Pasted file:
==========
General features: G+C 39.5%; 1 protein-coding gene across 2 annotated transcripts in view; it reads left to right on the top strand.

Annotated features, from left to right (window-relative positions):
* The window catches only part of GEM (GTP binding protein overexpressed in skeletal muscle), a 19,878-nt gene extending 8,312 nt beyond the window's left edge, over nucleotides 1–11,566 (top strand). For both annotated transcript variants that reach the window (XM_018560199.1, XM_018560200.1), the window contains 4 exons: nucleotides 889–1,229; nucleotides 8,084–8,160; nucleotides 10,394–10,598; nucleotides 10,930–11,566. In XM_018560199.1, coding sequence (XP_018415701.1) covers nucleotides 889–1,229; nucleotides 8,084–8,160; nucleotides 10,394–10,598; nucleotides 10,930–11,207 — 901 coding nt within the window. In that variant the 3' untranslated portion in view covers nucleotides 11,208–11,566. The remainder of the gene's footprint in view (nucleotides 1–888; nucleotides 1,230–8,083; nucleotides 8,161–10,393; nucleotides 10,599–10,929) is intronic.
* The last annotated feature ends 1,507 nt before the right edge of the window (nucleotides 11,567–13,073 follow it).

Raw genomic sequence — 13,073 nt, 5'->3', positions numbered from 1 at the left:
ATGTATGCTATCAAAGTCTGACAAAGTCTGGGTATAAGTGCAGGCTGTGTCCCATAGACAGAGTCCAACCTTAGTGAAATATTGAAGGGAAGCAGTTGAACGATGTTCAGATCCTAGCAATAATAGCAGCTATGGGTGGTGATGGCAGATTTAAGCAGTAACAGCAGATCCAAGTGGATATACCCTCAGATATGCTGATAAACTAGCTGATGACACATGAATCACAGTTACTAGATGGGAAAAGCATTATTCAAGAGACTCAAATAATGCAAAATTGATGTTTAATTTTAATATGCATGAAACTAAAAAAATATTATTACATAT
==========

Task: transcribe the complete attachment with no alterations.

General features: G+C 39.5%; 1 protein-coding gene across 2 annotated transcripts in view; it reads left to right on the top strand.

Annotated features, from left to right (window-relative positions):
* The window catches only part of GEM (GTP binding protein overexpressed in skeletal muscle), a 19,878-nt gene extending 8,312 nt beyond the window's left edge, over nucleotides 1–11,566 (top strand). For both annotated transcript variants that reach the window (XM_018560199.1, XM_018560200.1), the window contains 4 exons: nucleotides 889–1,229; nucleotides 8,084–8,160; nucleotides 10,394–10,598; nucleotides 10,930–11,566. In XM_018560199.1, coding sequence (XP_018415701.1) covers nucleotides 889–1,229; nucleotides 8,084–8,160; nucleotides 10,394–10,598; nucleotides 10,930–11,207 — 901 coding nt within the window. In that variant the 3' untranslated portion in view covers nucleotides 11,208–11,566. The remainder of the gene's footprint in view (nucleotides 1–888; nucleotides 1,230–8,083; nucleotides 8,161–10,393; nucleotides 10,599–10,929) is intronic.
* The last annotated feature ends 1,507 nt before the right edge of the window (nucleotides 11,567–13,073 follow it).

Raw genomic sequence — 13,073 nt, 5'->3', positions numbered from 1 at the left:
ATGTATGCTATCAAAGTCTGACAAAGTCTGGGTATAAGTGCAGGCTGTGTCCCATAGACAGAGTCCAACCTTAGTGAAATATTGAAGGGAAGCAGTTGAACGATGTTCAGATCCTAGCAATAATAGCAGCTATGGGTGGTGATGGCAGATTTAAGCAGTAACAGCAGATCCAAGTGGATATACCCTCAGATATGCTGATAAACTAGCTGATGACACATGAATCACAGTTACTAGATGGGAAAAGCATTATTCAAGAGACTCAAATAATGCAAAATTGATGTTTAATTTTAATATGCATGAAACTAAAAAAATATTATTACATAT